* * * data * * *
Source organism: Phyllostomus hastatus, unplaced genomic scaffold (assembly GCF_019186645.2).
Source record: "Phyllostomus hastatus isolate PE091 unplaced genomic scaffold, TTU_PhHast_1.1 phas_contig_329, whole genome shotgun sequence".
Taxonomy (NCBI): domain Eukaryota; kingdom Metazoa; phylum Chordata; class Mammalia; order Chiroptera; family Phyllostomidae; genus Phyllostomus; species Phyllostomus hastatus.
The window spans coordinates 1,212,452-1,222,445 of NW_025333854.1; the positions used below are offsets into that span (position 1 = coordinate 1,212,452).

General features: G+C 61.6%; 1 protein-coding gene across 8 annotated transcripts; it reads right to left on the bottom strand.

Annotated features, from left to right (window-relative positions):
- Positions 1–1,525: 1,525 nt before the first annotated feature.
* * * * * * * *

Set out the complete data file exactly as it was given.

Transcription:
Source organism: Phyllostomus hastatus, unplaced genomic scaffold (assembly GCF_019186645.2).
Source record: "Phyllostomus hastatus isolate PE091 unplaced genomic scaffold, TTU_PhHast_1.1 phas_contig_329, whole genome shotgun sequence".
Taxonomy (NCBI): domain Eukaryota; kingdom Metazoa; phylum Chordata; class Mammalia; order Chiroptera; family Phyllostomidae; genus Phyllostomus; species Phyllostomus hastatus.
The window spans coordinates 1,212,452-1,222,445 of NW_025333854.1; the positions used below are offsets into that span (position 1 = coordinate 1,212,452).

General features: G+C 61.6%; 1 protein-coding gene across 8 annotated transcripts; it reads right to left on the bottom strand.

Annotated features, from left to right (window-relative positions):
- Positions 1–1,525: 1,525 nt before the first annotated feature.